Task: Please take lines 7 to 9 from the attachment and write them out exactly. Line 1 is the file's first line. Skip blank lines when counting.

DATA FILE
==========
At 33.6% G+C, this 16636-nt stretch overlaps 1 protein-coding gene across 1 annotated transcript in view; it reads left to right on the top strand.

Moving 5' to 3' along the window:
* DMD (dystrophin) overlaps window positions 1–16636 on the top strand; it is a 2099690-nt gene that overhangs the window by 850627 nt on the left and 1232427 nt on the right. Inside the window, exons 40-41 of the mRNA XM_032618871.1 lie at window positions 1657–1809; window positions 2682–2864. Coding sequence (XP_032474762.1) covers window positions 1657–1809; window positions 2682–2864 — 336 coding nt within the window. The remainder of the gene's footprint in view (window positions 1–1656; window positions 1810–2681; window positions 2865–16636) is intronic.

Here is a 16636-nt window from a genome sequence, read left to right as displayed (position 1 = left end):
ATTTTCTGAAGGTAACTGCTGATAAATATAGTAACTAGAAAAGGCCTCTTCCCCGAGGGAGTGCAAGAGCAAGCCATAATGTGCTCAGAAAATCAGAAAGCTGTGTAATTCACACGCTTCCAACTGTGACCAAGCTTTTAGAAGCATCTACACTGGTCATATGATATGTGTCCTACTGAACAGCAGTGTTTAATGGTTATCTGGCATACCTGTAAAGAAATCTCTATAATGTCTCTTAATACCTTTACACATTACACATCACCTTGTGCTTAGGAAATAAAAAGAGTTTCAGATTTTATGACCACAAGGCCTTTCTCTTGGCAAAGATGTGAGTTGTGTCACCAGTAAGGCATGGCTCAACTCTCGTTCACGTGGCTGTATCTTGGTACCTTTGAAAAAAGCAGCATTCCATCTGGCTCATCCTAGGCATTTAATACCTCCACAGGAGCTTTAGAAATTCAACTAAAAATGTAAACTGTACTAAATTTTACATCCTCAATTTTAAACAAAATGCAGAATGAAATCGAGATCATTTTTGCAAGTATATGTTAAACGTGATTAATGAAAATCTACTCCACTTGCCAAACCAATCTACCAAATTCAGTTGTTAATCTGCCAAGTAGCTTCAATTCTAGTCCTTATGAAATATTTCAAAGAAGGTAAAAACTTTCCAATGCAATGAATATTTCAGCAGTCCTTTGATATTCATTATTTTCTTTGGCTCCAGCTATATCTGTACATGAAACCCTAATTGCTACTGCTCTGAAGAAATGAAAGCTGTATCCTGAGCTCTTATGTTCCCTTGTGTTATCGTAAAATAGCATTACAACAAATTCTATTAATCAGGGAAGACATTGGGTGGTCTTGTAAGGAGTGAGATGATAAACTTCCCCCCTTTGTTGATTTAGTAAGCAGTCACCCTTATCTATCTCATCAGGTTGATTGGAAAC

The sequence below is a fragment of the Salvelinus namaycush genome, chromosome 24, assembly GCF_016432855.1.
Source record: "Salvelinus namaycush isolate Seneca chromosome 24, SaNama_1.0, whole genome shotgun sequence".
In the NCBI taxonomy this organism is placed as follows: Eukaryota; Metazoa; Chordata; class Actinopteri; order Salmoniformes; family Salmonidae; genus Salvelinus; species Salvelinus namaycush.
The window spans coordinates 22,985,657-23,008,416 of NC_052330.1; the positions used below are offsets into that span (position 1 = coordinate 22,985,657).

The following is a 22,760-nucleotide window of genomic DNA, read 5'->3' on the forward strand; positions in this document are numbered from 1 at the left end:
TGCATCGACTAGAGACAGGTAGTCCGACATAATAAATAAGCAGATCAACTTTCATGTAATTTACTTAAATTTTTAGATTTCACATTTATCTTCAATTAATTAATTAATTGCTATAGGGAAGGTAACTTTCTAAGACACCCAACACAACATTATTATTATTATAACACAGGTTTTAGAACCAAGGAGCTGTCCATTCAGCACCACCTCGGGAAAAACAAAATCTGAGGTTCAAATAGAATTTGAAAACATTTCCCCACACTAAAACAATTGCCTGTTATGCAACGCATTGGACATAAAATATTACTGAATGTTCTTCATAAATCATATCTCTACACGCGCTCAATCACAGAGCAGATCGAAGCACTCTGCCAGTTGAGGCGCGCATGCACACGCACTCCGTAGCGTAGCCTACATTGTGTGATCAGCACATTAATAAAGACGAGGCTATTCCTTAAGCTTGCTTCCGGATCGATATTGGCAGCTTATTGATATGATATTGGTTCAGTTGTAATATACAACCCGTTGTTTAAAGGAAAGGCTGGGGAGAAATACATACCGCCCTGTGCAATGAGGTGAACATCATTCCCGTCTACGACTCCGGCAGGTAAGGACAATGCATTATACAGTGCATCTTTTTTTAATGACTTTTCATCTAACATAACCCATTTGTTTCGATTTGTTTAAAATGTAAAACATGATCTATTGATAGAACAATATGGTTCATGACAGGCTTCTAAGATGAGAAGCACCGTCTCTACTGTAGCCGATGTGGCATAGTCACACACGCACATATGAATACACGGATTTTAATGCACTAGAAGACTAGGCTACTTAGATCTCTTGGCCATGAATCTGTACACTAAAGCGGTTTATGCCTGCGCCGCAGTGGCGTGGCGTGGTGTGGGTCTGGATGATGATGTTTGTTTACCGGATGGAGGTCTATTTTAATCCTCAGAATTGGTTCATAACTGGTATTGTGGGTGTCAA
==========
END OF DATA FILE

Source record: "Salvelinus namaycush isolate Seneca chromosome 24, SaNama_1.0, whole genome shotgun sequence".
In the NCBI taxonomy this organism is placed as follows: Eukaryota; Metazoa; Chordata; class Actinopteri; order Salmoniformes; family Salmonidae; genus Salvelinus; species Salvelinus namaycush.
The window spans coordinates 22,985,657-23,008,416 of NC_052330.1; the positions used below are offsets into that span (position 1 = coordinate 22,985,657).